Wednesday, March 15, 2017

"All of You" by Julio Iglesias & Diana Ross

Song#:  1972
Date:  07/07/1984
Debut:  85
Peak:  19
Weeks:  16
Genre:  Pop, Adult Contemporary

Pop Bits:  Latin superstar Iglesias broke through to the English US market with "To All the Girls I've Loved Before," his #5 Pop/#3 AC/#1 Country duet with Willie Nelson. It was the first single from his sleek, Richard Perry-produced album 1100 Bel Air Place. For the follow-up single, another duet was chosen. This time around, Iglesias teamed up with the legendary Diana Ross for this AC-leaning ballad. It was a hit at AC getting to #2, but at Pop it didn't do quite as well and could only manage a brief Top 20 showing. Still, it helped sell the album, which over time would be certified quad-platinum. The song would also be included on Ross' album Swept Away, which would be released later in the year.

ReduxReview:  I found "To All the Girls" abysmal and grating. I didn't like the song and really hated the pairing of Iglesias and Nelson. This duet is far better. Ross is a perfect duet partner and the song, with music co-written by Iglesias and Tony Renis and lyrics by Cynthia Weil, is steps ahead of "To All the Girls." The sophisticated song is more in line with what I expected from Iglesias and the cinematic production by Perry fit it well. It was a bit too AC-leaning to really click at Pop, but the Top 20 showing was pretty good. I bought the single and it remains the only thing I own from Iglesias.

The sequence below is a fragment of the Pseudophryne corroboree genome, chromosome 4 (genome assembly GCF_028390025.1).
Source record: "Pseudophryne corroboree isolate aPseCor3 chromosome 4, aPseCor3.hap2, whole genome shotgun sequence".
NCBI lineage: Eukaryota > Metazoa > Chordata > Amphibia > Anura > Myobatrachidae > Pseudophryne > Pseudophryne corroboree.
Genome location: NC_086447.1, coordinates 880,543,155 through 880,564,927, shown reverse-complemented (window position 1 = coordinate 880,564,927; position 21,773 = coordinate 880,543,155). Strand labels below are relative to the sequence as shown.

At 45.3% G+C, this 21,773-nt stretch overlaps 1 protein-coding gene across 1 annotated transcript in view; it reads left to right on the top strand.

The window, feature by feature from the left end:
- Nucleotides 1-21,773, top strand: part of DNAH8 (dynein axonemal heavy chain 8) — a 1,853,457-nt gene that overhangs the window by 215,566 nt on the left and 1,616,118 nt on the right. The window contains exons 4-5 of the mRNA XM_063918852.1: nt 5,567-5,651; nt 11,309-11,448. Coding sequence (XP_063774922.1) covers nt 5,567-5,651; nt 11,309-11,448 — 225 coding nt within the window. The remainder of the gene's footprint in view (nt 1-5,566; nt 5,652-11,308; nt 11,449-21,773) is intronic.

ReduxRating:  7/10

Trivia:  Iglesias' album featured one more duet of sorts. The Beach Boys would provide the background vocals on "The Air That I Breathe," a remake of the 1974 #6 hit by The Hollies. The song was originally recorded in 1972 by Albert Hammond, who co-wrote it with Mike Hazelwood. It appeared on Hammond's album It Never Rains in Southern California, which featured the #5 Pop title-track. Hammond's version of "Air" was not released as a single. The Hollies picked it up and made a hit out of it two years later. The UK band Simply Red covered the song in 1998 and took it to #6 on the AC chart (it did not chart at Pop). The song was the subject of news stories in 1992 when Hammond and Hazelwood noticed that the breakthrough song, "Creep" (#34 Pop/#2 US Alternative), from the UK band Radiohead sounded familiar. They realized that the chord structure of the song was very similar to that found in "Air." Hammond and Hazelwood sued for plagiarism and won. The pair are now listed as co-writers of "Creep" along with Radiohead leader Thom Yorke.


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